What Factors Affect Birth Rates and Fertility Rates?
What Factors Affect Death Rates? The rapid growth of the world's population is largely due to a decline in crude death rates. Most people started living longer (and fewer infants dies) due to better nutrition, medical technology, sanitation, personal hygiene and safer water supplies. Indicators of overall health are life expectancy (average number of years a newborn can expect to live) and infant mortality rate (number of babies out of every 1000 that die before their first birthday). Infant mortality is probably the single most important measure of a society's quality of life: high rates indicate insufficient food, malnutrition and infectious disease (usually from contaminated water). Between 1965 and 1996, the world's infant mortality rate dropped from 20 to 9 (per 1000 live births) in developed countries and from 11 8 to 68 in developing countries (still high). U.S. infant mortality rate was 7.5 in 1996, but 28 other countries had lower rates. Three factors that keep the U.S. rate high are inadequate health care for the poor, drug addition among pregnant women, and a high birth rate among teenagers.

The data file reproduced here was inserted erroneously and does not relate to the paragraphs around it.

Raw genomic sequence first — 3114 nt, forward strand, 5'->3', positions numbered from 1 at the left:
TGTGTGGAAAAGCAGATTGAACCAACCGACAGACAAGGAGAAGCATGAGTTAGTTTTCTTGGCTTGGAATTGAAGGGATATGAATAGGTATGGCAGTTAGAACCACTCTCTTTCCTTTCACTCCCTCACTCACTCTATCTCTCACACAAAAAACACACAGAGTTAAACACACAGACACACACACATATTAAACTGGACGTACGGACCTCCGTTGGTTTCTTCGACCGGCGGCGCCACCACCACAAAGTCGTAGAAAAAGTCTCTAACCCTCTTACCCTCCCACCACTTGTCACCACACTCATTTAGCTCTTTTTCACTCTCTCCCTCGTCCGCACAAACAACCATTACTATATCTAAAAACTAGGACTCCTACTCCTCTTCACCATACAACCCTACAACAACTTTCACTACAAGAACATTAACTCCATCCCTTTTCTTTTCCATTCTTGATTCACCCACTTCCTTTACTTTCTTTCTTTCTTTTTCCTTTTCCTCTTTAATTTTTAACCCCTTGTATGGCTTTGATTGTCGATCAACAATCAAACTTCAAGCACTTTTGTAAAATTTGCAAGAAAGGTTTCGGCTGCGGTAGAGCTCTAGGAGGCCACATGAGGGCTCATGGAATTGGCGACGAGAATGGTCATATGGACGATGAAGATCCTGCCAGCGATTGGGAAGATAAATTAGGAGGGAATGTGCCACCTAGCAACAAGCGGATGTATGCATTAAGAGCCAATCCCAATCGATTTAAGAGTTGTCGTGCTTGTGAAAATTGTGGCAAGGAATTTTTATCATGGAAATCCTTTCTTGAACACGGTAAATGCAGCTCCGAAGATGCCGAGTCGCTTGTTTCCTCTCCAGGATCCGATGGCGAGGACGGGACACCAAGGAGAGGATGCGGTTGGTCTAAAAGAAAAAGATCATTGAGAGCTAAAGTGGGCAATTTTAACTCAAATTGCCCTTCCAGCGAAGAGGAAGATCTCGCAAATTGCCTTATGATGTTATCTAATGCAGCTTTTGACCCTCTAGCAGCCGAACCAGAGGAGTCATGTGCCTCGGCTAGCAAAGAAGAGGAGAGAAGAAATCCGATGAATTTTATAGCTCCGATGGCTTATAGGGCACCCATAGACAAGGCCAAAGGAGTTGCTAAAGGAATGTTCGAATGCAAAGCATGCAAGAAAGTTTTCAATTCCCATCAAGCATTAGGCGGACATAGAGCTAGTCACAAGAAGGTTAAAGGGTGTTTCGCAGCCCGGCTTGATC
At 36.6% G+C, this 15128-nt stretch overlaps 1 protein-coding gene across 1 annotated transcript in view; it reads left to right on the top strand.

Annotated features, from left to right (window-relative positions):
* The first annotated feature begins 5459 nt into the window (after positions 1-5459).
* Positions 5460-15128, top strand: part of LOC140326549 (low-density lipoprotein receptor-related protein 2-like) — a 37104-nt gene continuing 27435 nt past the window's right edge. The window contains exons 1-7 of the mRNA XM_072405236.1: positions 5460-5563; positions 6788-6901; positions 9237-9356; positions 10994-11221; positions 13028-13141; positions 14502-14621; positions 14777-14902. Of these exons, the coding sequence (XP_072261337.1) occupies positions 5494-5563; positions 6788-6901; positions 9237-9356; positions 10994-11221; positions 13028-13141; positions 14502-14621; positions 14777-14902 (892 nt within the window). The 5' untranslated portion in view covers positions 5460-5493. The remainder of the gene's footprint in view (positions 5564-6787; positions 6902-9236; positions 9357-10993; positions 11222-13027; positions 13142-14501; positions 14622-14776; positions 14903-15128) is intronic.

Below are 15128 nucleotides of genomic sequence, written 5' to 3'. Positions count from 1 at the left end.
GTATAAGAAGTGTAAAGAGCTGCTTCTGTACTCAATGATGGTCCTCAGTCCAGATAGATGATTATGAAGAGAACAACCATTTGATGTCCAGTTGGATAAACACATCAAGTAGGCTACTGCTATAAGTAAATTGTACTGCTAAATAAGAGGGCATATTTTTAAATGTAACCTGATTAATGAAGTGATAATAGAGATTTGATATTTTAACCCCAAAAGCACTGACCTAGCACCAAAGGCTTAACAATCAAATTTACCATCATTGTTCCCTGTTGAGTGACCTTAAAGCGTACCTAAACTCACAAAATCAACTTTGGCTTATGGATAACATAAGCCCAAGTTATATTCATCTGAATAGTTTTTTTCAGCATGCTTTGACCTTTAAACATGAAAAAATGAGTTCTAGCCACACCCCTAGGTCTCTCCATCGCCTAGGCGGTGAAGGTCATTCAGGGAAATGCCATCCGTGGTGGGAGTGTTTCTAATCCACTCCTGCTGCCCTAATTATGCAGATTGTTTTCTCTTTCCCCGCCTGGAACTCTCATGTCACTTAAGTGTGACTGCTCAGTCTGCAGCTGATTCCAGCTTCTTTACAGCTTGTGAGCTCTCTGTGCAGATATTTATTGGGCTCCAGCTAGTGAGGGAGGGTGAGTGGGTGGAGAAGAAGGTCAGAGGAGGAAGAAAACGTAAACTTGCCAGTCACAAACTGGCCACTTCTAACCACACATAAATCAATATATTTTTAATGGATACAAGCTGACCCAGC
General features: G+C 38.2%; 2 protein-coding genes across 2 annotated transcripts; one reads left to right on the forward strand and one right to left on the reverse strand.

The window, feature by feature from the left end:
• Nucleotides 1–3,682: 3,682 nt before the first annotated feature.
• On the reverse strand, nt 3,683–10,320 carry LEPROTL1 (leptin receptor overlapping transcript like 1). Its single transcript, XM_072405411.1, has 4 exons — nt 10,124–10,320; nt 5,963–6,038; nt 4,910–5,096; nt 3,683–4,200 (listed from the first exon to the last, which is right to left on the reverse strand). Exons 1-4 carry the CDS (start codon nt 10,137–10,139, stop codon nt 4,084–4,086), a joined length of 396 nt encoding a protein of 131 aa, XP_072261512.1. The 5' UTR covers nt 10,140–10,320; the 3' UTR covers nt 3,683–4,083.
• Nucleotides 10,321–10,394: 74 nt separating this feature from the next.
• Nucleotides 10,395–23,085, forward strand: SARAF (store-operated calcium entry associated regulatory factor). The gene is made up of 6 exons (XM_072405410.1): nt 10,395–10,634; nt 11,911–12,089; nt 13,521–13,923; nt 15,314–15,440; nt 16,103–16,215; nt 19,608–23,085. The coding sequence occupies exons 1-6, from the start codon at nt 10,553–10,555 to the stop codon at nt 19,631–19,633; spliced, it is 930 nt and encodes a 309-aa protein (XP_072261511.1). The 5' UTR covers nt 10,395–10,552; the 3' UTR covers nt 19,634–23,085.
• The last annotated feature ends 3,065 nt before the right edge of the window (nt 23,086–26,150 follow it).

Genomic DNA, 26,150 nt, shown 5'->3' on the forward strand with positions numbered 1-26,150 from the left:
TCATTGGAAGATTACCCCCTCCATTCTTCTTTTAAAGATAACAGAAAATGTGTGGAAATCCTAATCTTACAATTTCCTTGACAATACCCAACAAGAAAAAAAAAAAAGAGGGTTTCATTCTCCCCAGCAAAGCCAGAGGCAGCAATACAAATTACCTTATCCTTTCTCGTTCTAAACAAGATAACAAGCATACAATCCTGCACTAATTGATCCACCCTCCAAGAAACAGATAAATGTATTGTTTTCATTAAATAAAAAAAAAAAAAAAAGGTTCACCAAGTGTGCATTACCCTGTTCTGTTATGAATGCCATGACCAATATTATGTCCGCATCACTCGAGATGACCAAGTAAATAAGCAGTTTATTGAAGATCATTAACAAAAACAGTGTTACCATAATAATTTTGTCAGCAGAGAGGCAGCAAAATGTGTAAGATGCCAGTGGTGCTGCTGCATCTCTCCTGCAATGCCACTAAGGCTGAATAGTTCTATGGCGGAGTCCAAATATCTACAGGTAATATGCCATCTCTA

How is Migration Related to Environmental Degradation?
Migration is the movement of people into (immigration) and out of(emigration) an area. People voluntarily move from less affluent areas of ~ow opportunity to more affluent areas. Some migration is involuntary. Environmental refugees are displaced by problems such as drought, desertification, soil erosion and resource shortages The number of refugees could increase (from 25 million in 1996 to 50 million by 2010 or 200 million in the next century) if the predictions of global warming are correct. Dealing with 25 million environmental refugees is a high task (GueSt Essay). Most countries restrict international immigration. Migration within countries (rural to urban) plays an important role in the population dynamics of cities, towns and rural areas.